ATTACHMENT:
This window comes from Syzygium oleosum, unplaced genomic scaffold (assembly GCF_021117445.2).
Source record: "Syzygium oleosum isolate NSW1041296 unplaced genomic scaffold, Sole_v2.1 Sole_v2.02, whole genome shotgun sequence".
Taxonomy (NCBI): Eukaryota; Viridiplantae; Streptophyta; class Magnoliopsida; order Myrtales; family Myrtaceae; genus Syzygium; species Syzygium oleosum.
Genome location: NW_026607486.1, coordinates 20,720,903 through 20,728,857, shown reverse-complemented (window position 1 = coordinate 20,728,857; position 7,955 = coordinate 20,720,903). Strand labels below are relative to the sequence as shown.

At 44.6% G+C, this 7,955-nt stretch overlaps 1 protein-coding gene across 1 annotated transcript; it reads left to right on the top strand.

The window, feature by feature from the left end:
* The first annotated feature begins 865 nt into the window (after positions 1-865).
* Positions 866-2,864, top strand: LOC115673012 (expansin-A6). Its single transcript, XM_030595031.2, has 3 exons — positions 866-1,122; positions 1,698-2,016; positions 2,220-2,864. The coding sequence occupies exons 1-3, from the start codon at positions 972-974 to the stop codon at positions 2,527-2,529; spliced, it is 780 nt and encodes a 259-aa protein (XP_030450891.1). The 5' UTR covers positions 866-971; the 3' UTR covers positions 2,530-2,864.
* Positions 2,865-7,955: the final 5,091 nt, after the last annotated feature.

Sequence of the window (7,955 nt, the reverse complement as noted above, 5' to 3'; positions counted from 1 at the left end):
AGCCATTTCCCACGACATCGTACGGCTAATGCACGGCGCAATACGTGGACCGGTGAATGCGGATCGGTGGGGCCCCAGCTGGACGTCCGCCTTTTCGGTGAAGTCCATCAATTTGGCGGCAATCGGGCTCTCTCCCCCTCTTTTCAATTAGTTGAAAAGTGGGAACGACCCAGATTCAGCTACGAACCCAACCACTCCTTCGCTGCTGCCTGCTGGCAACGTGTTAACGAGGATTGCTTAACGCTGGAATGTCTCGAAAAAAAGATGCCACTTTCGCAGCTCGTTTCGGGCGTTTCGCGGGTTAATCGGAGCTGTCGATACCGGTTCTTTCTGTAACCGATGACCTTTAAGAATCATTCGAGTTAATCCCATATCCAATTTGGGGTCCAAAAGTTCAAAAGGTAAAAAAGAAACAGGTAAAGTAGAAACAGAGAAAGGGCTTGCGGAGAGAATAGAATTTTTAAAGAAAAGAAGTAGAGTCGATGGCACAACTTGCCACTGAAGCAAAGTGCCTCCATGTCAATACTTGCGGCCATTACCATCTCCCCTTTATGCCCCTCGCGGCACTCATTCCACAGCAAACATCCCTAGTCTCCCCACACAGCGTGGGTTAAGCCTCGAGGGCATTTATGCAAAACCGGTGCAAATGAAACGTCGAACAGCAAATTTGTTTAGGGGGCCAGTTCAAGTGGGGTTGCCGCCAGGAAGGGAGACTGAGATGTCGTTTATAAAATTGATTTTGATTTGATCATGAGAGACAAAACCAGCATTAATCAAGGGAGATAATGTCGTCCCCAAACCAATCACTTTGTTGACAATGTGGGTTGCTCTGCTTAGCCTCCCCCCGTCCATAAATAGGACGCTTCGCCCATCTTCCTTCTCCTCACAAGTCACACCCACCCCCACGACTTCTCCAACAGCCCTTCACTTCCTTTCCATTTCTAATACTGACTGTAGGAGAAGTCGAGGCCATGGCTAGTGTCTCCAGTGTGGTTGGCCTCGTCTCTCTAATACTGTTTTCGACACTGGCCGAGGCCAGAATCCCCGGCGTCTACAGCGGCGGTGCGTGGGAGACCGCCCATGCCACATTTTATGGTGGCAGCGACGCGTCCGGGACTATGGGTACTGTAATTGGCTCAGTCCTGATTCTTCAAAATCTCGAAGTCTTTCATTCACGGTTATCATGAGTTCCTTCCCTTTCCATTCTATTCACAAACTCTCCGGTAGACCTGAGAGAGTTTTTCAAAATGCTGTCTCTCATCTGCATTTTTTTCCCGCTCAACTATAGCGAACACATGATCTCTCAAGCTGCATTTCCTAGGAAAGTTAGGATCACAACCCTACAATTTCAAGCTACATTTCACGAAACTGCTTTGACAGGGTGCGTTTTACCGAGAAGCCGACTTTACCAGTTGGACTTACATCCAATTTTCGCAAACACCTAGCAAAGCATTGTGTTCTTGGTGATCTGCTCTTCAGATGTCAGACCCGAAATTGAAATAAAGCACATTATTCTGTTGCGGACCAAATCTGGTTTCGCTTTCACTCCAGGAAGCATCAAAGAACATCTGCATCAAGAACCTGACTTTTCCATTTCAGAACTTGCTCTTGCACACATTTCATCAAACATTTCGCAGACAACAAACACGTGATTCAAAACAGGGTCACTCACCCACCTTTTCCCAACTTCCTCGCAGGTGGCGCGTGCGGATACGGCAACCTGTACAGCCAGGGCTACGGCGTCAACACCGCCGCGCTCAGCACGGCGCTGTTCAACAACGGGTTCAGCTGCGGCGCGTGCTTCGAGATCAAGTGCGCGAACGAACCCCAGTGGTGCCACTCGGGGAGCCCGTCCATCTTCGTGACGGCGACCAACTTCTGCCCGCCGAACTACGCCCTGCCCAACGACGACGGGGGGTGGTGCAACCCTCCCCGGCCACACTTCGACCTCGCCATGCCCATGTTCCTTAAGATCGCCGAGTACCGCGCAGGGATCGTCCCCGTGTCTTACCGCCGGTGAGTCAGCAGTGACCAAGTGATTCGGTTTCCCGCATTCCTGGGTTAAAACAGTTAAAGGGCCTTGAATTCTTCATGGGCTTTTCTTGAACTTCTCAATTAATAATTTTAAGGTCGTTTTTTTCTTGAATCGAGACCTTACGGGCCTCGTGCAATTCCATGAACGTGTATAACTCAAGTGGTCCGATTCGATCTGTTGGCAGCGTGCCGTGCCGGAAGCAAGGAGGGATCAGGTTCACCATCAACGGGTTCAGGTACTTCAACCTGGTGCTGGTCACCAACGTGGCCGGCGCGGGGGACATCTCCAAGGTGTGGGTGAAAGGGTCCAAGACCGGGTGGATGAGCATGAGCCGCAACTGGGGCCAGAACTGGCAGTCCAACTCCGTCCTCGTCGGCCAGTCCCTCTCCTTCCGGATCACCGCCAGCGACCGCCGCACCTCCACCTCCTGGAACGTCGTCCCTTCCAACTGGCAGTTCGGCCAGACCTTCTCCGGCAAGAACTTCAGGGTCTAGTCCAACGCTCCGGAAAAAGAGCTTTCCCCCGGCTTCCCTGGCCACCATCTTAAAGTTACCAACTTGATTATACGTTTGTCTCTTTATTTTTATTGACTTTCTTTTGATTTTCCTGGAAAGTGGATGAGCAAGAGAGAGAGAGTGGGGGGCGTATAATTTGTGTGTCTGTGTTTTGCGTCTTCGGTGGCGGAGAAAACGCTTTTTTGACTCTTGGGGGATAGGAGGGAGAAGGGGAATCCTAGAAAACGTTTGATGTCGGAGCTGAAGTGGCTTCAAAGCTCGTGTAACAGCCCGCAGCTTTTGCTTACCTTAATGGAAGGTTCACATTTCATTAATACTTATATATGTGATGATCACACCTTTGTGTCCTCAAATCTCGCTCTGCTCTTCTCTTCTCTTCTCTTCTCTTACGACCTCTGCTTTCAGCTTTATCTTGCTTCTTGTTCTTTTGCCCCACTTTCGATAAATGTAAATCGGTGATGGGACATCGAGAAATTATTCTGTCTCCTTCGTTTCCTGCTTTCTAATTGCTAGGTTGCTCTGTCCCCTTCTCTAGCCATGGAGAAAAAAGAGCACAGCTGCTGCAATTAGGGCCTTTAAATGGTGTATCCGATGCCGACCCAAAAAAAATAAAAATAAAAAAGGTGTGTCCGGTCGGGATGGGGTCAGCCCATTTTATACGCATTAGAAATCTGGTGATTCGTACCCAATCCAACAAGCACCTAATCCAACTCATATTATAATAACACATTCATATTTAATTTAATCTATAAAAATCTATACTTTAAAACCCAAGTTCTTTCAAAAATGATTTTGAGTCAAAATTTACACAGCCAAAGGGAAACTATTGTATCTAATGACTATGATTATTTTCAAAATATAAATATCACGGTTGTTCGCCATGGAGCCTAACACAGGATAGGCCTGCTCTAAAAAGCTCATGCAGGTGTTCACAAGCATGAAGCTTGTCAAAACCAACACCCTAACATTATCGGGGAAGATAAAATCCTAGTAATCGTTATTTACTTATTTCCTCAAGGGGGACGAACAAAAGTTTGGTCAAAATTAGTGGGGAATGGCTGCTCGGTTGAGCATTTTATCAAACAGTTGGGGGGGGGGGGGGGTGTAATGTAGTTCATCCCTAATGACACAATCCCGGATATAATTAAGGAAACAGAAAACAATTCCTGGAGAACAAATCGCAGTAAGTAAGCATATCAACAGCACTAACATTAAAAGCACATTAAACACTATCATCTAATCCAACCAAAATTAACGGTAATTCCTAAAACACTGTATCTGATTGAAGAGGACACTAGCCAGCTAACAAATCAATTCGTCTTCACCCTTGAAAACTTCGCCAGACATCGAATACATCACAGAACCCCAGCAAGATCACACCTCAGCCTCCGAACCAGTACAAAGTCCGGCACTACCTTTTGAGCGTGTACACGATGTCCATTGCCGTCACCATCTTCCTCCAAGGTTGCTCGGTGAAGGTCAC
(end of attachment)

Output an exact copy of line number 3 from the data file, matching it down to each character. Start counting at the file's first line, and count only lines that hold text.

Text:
Taxonomy (NCBI): Eukaryota; Viridiplantae; Streptophyta; class Magnoliopsida; order Myrtales; family Myrtaceae; genus Syzygium; species Syzygium oleosum.